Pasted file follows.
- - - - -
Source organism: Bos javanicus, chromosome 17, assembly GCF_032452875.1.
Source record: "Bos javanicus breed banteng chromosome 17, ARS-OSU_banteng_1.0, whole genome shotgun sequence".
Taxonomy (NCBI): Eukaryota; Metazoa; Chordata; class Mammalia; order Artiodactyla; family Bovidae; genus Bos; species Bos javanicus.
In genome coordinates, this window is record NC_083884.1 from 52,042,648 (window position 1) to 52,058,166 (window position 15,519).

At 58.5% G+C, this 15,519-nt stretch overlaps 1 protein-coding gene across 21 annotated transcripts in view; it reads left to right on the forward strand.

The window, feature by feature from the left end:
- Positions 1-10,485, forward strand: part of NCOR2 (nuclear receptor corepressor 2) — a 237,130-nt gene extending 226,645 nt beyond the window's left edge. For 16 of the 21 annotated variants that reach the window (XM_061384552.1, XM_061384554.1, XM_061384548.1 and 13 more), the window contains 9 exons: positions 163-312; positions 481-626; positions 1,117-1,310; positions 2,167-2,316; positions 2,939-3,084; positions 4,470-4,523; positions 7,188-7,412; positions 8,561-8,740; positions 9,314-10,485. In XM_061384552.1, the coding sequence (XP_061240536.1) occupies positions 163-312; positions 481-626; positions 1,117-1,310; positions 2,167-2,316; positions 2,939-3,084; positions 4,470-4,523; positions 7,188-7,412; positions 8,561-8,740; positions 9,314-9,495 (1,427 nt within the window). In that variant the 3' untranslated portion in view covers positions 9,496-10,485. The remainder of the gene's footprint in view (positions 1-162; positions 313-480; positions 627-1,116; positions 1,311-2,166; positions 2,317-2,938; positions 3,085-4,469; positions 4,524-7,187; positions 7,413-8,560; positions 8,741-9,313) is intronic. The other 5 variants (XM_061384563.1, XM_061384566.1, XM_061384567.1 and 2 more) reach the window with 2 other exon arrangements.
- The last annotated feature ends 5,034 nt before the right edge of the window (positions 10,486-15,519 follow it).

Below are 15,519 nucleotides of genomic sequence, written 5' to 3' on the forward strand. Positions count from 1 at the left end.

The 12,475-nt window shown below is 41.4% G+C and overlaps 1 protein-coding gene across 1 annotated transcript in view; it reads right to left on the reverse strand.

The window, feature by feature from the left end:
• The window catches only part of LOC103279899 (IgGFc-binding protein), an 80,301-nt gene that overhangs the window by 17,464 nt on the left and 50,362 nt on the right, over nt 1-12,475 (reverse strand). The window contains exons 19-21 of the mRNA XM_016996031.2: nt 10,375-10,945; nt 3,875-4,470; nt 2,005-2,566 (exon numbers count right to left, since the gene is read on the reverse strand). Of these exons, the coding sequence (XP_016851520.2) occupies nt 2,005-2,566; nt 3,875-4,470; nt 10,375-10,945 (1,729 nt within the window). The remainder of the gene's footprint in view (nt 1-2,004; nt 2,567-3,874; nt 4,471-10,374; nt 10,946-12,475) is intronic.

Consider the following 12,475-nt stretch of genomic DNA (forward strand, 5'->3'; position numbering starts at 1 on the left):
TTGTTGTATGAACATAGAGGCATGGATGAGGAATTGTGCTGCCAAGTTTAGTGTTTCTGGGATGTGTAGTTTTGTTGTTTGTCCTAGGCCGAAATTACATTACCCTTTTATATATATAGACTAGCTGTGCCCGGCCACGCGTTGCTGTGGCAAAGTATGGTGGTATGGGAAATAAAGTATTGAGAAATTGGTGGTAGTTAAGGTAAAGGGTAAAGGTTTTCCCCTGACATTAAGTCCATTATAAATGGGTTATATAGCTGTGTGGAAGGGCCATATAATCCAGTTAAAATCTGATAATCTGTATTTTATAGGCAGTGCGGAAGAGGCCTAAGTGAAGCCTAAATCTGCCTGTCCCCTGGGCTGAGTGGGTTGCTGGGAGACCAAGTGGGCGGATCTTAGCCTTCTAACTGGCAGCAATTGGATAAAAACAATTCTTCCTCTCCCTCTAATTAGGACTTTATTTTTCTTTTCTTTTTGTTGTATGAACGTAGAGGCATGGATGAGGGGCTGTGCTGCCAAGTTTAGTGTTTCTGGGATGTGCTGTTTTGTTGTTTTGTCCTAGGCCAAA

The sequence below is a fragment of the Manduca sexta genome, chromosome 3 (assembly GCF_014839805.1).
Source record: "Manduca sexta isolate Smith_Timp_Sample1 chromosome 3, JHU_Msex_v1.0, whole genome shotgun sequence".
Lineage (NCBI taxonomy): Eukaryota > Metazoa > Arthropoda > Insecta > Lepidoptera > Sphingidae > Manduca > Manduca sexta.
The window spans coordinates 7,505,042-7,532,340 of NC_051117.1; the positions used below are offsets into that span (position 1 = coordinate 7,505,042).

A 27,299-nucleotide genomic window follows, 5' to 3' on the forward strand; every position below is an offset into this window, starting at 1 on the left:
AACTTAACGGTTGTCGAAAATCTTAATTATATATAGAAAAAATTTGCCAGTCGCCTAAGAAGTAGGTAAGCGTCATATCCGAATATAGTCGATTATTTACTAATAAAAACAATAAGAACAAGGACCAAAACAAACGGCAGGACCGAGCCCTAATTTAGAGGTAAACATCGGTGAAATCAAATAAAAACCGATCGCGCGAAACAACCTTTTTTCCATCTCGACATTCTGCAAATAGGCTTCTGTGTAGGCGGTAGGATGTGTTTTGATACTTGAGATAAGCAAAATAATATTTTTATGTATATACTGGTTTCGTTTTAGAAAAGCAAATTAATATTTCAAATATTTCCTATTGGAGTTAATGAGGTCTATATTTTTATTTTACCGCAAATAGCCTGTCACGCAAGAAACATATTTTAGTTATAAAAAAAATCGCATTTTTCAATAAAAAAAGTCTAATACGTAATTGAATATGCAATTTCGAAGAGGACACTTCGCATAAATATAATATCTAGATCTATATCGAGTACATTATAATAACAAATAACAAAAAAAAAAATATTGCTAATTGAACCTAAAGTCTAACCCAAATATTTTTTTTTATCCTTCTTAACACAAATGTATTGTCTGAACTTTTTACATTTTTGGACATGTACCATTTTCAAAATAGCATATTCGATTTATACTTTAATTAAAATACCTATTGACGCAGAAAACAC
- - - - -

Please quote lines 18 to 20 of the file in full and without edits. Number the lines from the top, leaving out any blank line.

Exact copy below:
The window spans coordinates 7,505,042-7,532,340 of NC_051117.1; the positions used below are offsets into that span (position 1 = coordinate 7,505,042).

A 27,299-nucleotide genomic window follows, 5' to 3' on the forward strand; every position below is an offset into this window, starting at 1 on the left:
AACTTAACGGTTGTCGAAAATCTTAATTATATATAGAAAAAATTTGCCAGTCGCCTAAGAAGTAGGTAAGCGTCATATCCGAATATAGTCGATTATTTACTAATAAAAACAATAAGAACAAGGACCAAAACAAACGGCAGGACCGAGCCCTAATTTAGAGGTAAACATCGGTGAAATCAAATAAAAACCGATCGCGCGAAACAACCTTTTTTCCATCTCGACATTCTGCAAATAGGCTTCTGTGTAGGCGGTAGGATGTGTTTTGATACTTGAGATAAGCAAAATAATATTTTTATGTATATACTGGTTTCGTTTTAGAAAAGCAAATTAATATTTCAAATATTTCCTATTGGAGTTAATGAGGTCTATATTTTTATTTTACCGCAAATAGCCTGTCACGCAAGAAACATATTTTAGTTATAAAAAAAATCGCATTTTTCAATAAAAAAAGTCTAATACGTAATTGAATATGCAATTTCGAAGAGGACACTTCGCATAAATATAATATCTAGATCTATATCGAGTACATTATAATAACAAATAACAAAAAAAAAAATATTGCTAATTGAACCTAAAGTCTAACCCAAATATTTTTTTTTATCCTTCTTAACACAAATGTATTGTCTGAACTTTTTACATTTTTGGACATGTACCATTTTCAAAATAGCATATTCGATTTATACTTTAATTAAAATACCTATTGACGCAGAAAACAC